ITF: Fiji government must step in over ferries scam, rights violations
Seafarers have been made homeless and left stranded thousands of kilometres from their loved ones after a major Fijian ferry company scammed and underpaid them, and then fired the workers when they spoke to the union.
Goundar Shipping tricked more than 20 Filipino seafarers into flying to Fiji to operate and maintain its fleet of passenger and cargo ferries with promises of decent wages and conditions. When they arrived, the company informed the seafarers that they would be paid 60-70 percent less than what they were promised.
With many of the seafarers unable to afford return tickets, they agreed to stay on with the company with fresh promises of repatriation following an additional year of work. The company then said that flights and quarantine costs were too expensive due to Covid, and refused to honour its obligations to get the weary seafarers home.
Sarah Maguire, an International Transport Workers’ Federation (ITF) Inspector based in Australia, said:
“Goundar Shipping has scammed these seafarers in to coming thousands of kilometres across the Pacific to help make George Goundar a small fortune. Not content with underpaying these workers by as much as 70 percent of what they promised them, Goundar Shipping has been keeping them as virtual slaves by refusing to send them home as agreed.”
Maguire has been working on the case for the last few weeks. She said that Goundar Shipping has orchestrated one of the worst ‘double-booking’ seafarers scams she had seen in the industry. The consequence of the underpayments was indenturing the affected crew to work for Goundar for months, even years, beyond their initial contracts, she said.
“Right now, many of Fiji’s ferries are being operated by workers who don’t want to be there. They haven’t wanted to be there for more than a year, but they can’t break free from the trap that Goundar Shipping has set for them with its underpayments and lies about flights home. These workers just want to see their families, they want to be free.”
By February 2021, many of the Filipino seafarers were now more than 18 months over their initial contracts and are desperate to get home. When three of the seafarers told the company that they wanted take leave to travel to speak to union representatives about their rights and options to get home, the company fired them.
Being sacked by the employer who brought them to Fiji meant the workers were instantly made homeless without any support networks. They spent their first night sleeping on a dock in a remote port town, before making their way back to Suva. The seafarers are still homeless and relying on the support of local trade unions and individuals.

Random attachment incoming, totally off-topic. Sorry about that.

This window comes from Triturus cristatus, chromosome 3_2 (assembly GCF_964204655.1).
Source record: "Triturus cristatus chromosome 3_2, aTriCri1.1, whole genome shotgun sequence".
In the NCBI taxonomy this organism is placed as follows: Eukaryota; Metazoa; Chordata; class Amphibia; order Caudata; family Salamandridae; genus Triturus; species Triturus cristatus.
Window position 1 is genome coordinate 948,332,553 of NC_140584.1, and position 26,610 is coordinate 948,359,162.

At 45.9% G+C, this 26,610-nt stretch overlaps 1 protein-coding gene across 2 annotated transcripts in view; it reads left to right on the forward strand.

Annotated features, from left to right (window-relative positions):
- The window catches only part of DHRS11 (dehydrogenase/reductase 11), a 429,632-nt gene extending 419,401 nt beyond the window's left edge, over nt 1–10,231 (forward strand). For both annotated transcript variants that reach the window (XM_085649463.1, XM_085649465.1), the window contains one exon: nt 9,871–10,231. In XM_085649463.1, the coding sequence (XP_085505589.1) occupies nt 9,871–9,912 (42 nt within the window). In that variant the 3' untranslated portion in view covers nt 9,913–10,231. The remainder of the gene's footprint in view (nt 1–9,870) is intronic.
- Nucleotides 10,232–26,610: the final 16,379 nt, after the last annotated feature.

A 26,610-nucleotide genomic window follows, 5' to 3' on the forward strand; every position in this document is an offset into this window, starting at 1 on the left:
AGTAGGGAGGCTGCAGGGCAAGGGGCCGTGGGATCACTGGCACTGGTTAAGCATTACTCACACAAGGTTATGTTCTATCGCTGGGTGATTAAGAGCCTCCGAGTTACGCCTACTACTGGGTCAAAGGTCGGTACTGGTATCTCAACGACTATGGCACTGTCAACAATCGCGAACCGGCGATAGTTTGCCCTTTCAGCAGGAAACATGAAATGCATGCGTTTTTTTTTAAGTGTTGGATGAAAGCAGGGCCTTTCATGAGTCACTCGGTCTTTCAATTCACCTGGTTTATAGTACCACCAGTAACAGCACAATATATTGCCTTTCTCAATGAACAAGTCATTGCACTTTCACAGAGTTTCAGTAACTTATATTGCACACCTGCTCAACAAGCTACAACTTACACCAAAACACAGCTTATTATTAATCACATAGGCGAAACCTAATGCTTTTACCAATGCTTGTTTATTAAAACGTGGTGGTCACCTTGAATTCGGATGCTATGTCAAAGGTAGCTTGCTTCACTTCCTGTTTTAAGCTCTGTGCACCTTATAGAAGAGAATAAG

“Goundar shipping sacked these workers because they dared to ask ‘how can this nightmare end?’. This company has now been exposed for tricking these workers and ripping off their wages for more than a year. Instead of owning up, paying back the wages, and getting the crew on the first flight home – Goundar has doubled down on being a nasty, law-breaking employer.”
Maguire said the ITF was now calling on the Fijian government to intervene – both to end Goundar’s ongoing seafarer scam, but also to force the company to pay for the flights home of the three seafarers left stranded by the company’s sacking:
“We want to see Goundar Shipping punished for scamming these seafarers, ripping off their wages, and effectively keeping them as slaves. We call on Fiji to intervene and make an example of George Goundar’s empire of exploitation.”
“The Fijian government should suspend Goundar Shipping’s licence to operate until the company settles all its outstanding obligations to its workers, including its responsibilities to arrange and pay for all flights home. If the government doesn’t act, it will have a growing number of homeless seafarers to take care of on its streets.”
Fiji is also currently in consultation with the UN’s International Labour Organization over how best to put into local law the provisions of the Maritime Labour Convention, which it signed up to in 2014. The convention is often described as the ‘seafarers’ bill of rights’.